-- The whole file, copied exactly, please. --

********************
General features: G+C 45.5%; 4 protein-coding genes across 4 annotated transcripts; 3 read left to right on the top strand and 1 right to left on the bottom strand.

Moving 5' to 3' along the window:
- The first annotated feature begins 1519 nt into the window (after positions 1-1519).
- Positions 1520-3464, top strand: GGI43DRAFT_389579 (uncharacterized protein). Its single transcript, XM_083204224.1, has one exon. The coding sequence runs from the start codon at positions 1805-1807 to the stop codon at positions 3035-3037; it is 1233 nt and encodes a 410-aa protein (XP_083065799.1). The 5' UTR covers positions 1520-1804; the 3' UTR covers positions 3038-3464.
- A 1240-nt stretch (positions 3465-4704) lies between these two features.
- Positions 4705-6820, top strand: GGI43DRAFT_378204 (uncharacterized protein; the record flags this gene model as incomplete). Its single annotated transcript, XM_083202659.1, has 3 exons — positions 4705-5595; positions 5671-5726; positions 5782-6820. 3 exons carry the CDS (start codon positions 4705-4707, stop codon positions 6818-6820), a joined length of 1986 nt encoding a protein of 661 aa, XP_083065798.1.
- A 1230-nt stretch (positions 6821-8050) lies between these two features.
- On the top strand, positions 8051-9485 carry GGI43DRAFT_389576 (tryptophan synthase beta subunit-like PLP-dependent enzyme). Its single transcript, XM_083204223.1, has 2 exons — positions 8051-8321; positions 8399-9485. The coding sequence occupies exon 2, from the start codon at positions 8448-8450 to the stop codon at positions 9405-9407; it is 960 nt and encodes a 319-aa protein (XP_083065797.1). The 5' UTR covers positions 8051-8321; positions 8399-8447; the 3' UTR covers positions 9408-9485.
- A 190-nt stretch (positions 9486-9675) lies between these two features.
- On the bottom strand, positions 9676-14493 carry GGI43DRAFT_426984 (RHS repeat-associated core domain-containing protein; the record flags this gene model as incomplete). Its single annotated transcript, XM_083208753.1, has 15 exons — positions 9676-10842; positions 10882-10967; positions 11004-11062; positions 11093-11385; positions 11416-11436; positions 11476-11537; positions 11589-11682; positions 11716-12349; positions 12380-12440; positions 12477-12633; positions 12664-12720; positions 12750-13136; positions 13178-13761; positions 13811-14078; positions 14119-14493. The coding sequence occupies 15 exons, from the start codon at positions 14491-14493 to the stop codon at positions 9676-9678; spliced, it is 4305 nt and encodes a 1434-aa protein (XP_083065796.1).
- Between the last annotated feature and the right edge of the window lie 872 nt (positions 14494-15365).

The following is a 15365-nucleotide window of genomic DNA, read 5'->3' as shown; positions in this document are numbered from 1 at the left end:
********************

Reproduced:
General features: G+C 45.5%; 4 protein-coding genes across 4 annotated transcripts; 3 read left to right on the top strand and 1 right to left on the bottom strand.

Moving 5' to 3' along the window:
- The first annotated feature begins 1519 nt into the window (after positions 1-1519).
- Positions 1520-3464, top strand: GGI43DRAFT_389579 (uncharacterized protein). Its single transcript, XM_083204224.1, has one exon. The coding sequence runs from the start codon at positions 1805-1807 to the stop codon at positions 3035-3037; it is 1233 nt and encodes a 410-aa protein (XP_083065799.1). The 5' UTR covers positions 1520-1804; the 3' UTR covers positions 3038-3464.
- A 1240-nt stretch (positions 3465-4704) lies between these two features.
- Positions 4705-6820, top strand: GGI43DRAFT_378204 (uncharacterized protein; the record flags this gene model as incomplete). Its single annotated transcript, XM_083202659.1, has 3 exons — positions 4705-5595; positions 5671-5726; positions 5782-6820. 3 exons carry the CDS (start codon positions 4705-4707, stop codon positions 6818-6820), a joined length of 1986 nt encoding a protein of 661 aa, XP_083065798.1.
- A 1230-nt stretch (positions 6821-8050) lies between these two features.
- On the top strand, positions 8051-9485 carry GGI43DRAFT_389576 (tryptophan synthase beta subunit-like PLP-dependent enzyme). Its single transcript, XM_083204223.1, has 2 exons — positions 8051-8321; positions 8399-9485. The coding sequence occupies exon 2, from the start codon at positions 8448-8450 to the stop codon at positions 9405-9407; it is 960 nt and encodes a 319-aa protein (XP_083065797.1). The 5' UTR covers positions 8051-8321; positions 8399-8447; the 3' UTR covers positions 9408-9485.
- A 190-nt stretch (positions 9486-9675) lies between these two features.
- On the bottom strand, positions 9676-14493 carry GGI43DRAFT_426984 (RHS repeat-associated core domain-containing protein; the record flags this gene model as incomplete). Its single annotated transcript, XM_083208753.1, has 15 exons — positions 9676-10842; positions 10882-10967; positions 11004-11062; positions 11093-11385; positions 11416-11436; positions 11476-11537; positions 11589-11682; positions 11716-12349; positions 12380-12440; positions 12477-12633; positions 12664-12720; positions 12750-13136; positions 13178-13761; positions 13811-14078; positions 14119-14493. The coding sequence occupies 15 exons, from the start codon at positions 14491-14493 to the stop codon at positions 9676-9678; spliced, it is 4305 nt and encodes a 1434-aa protein (XP_083065796.1).
- Between the last annotated feature and the right edge of the window lie 872 nt (positions 14494-15365).

The following is a 15365-nucleotide window of genomic DNA, read 5'->3' as shown; positions in this document are numbered from 1 at the left end: